• Don't Try This at Home: "This is not a how-to book for exploring abandoned buildings. Instead I hope that it will take the place of a hike through the mud to some remote site, and convey the flavor of a place without the inconvenience and danger of actually going there. I have been intentionally vague in describing the locations of some of these ruins in an effort to discourage visits, which might result in damage to the structure or the visitor."
  • Epigraph: The book begins with Shelley's Ozymandias, of Look on My Works, Ye Mighty, and Despair! fame.
  • For Want of a Nail: Several times Skrdla points out how certain locations could have easily been saved and restored if the right people with enough money and caring had been there at the right time, but in most cases this never came to pass. He also seems to apply this in a more general sense, suggesting what America could have been if the mindsets which had allowed such places to fall to ruin, had relegated certain beliefs and ways of life to quaint relics of the past, had never been adopted.
  • Ghost Town: Centralia, Pennsylvania, thanks to its perpetual mine fire. Bodie, California is one of the more traditional sort.
  • Haunted Castle: Bannerman's Castle not only has the look of one, but Skrdla notes that Pollepel Island where it was built has long been rumored to be haunted by local Native American tribes. He also describes the Hudson River valley where it is located as the "haunted land of Rip Van Winkle and Ichabod Crane."
  • Haunted House: Skrdla explicitly uses the imagery of this trope when helping the reader to imagine the ruins of Brush Park. The only actual location which has the proper look for a haunted house, however, is Wyndcliffe (and perhaps Belle Grove).
  • Hellhole Prison: Eastern State Penitentiary. As stated by one of its visitors, Charles Dickens, "the slow and daily tampering with the mysteries of the brain" there were "immeasurably worse than any torture of the body."
  • Look on My Works, Ye Mighty, and Despair!: Referenced in the epigraph and invoked with several of the ruins.
  • Maybe Magic, Maybe Mundane: Skrdla not only refuses to comment definitively on whether ghosts, including those of these ruins, are real, but points out that in the end it doesn't matter whether they are or not—"The line between the ghosts of our imaginings and the possibility of real haunts seems perilously thin...a person who scoffs in the daylight may have serious second thoughts in a ruined building at midnight...Not all of the monsters that our ancestors thought dwelt in the dark of the forest were imaginary. [Ghosts] exist inside our skulls, and that's what counts. Only the least imaginative among us won't feel them lurking in the shadows, just out of sight."
  • Mood Motif: Quite obviously the author, despite not making any plain statements as to the nature or reality of ghosts, has a lot of fun setting up the brooding, dark, disturbing nature of some of these ruins. The introduction alone offers several examples of ruins not described in the book, related in a very campfire horror story manner, and several of the chapter intros and location histories also partake of unnerving imagery and word choice. Eerie faded-out photos from within the book, almost reversed in the manner of negatives, appear in the frontispiece, and aside from the epigraph, Poe's "House of Usher" is quoted in reference to Wyndcliffe while Ray Bradbury is quoted as giving a recommendation.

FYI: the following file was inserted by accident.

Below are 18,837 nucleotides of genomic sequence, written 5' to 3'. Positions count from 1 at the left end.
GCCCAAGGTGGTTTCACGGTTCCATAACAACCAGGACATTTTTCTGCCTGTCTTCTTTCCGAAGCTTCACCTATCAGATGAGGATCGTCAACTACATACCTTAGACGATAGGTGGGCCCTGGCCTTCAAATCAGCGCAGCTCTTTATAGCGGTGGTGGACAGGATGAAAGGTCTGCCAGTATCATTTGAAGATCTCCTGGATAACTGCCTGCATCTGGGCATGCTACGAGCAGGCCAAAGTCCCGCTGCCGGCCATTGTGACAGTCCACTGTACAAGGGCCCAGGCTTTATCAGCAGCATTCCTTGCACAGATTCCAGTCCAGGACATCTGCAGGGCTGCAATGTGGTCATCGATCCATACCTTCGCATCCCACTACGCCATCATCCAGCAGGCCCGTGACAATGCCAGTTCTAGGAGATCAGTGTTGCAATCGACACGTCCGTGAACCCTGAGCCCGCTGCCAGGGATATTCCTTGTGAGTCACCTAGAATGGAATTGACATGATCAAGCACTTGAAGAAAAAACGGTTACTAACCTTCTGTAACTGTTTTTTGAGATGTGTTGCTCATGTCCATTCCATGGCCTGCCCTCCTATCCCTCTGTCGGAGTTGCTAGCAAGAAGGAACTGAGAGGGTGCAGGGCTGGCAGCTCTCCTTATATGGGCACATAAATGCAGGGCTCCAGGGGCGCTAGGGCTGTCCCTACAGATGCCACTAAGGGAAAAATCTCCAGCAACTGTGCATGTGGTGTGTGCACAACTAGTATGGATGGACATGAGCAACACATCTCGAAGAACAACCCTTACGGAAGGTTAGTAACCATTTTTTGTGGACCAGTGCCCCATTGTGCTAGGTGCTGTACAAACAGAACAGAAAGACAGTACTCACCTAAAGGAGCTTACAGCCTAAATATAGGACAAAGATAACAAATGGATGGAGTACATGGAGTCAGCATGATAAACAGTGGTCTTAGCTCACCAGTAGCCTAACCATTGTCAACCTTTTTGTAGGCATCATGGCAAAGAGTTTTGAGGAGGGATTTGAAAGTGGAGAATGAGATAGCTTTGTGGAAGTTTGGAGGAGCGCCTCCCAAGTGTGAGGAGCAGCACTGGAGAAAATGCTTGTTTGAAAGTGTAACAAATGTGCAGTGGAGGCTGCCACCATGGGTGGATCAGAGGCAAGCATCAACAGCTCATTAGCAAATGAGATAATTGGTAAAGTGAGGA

• Never Recycle a Building: Discussed by the author, with examples given that are averted (where the places in question did eventually get torn down), played straight (with a few lampshaded that the buildings were allowed to stand and decay for unknown or mysterious reasons, or else simple bureaucratic red tape), justified (the owners or the people of the city wanted the place saved but could never figure out what to do with it or gather the money to fix it; the place was designated a National Historic Site but again could not be repaired; it was preserved as a memorial), and even subverted (the place was recycled, but only in the sense of being repaired and given a new purpose, such as bridges turned into footpaths or the Palace of Fine Arts).
  • Nostalgia Ain't Like It Used to Be: A great deal of time is spent waxing eloquent on the lost past represented by these structures. Some is understandably justified, such as when discussing ruined amusement parks and theatres that were once wonderfully fun local gatherings and means of family entertainment, truly grand public buildings, hotels, and houses that it is a shame were allowed to go to seed, and industries and transportation that were discarded when they could well have helped preserve and strengthen the current economy. Other parts are...just a bit self-indulgent, even overly judgmental.
  • Nothing Is Scarier: Some of the photos most geared toward instilling unease and fear in the reader make use of this trope. Prime examples would be some of the images of Danvers and Eastern State.
  • Pride Before a Fall: A major theme of the book, starting from its epigraph but made particularly prominent in the introductions to the Transportation, Industry, Commerce, and Public Works chapters to underscore why such great buildings were abandoned and allowed to fall into disrepair.
  • Sinister Subway: The City Hall IRT Station. Although it remains beautiful and in good condition even today, it is still described as ghostly and forlorn in the text, and the fact such unused stations are called "ghost stations" doesn't help. It's also one of the more famous examples, being mentioned or referenced in a number of books and movies (and was one of the inspirations for the very much sinister and haunted Van Horne Station in Ghostbusters II).
  • Spooky Photographs: Another point to the book. While most photos are merely empty, sad, and forlorn, some are vaguely upsetting and others are quite unnerving.
  • "Where Are They Now?" Epilogue: On the one hand, the section on Reincarnations details how several locations were saved from the brink, restored, and turned into places of beauty and historical worth once more; on the other hand, Skrdla rather presciently says in his author's note that the book only presents the ruins as they were at the time of writing—that many could and would be lost to the ravages of time after printing, and eventually the book would only be a record of places which no longer existed. (How prescient was he? On the one hand, the Book-Cadillac Hotel has been restored in all its grandeur, as have a number of the houses in Brush Park and the West Baden Springs Hotel, and Saltair has actually been built again...then allowed to fall into disrepair yet again before being used as a recording studio by various musicians; on the other hand, both Wyndcliffe and Bannerman's Castle are near total collapse, the latter slowly being shored up with new roofs, floors, and panels to block windows and doors, the United Artists Theatre isn't much better, and Chin Tiki, Danvers, and Chippewa Lake Park have all been torn down, although condos have been built in Danvers' place with an administration building modeled after the original asylum's.)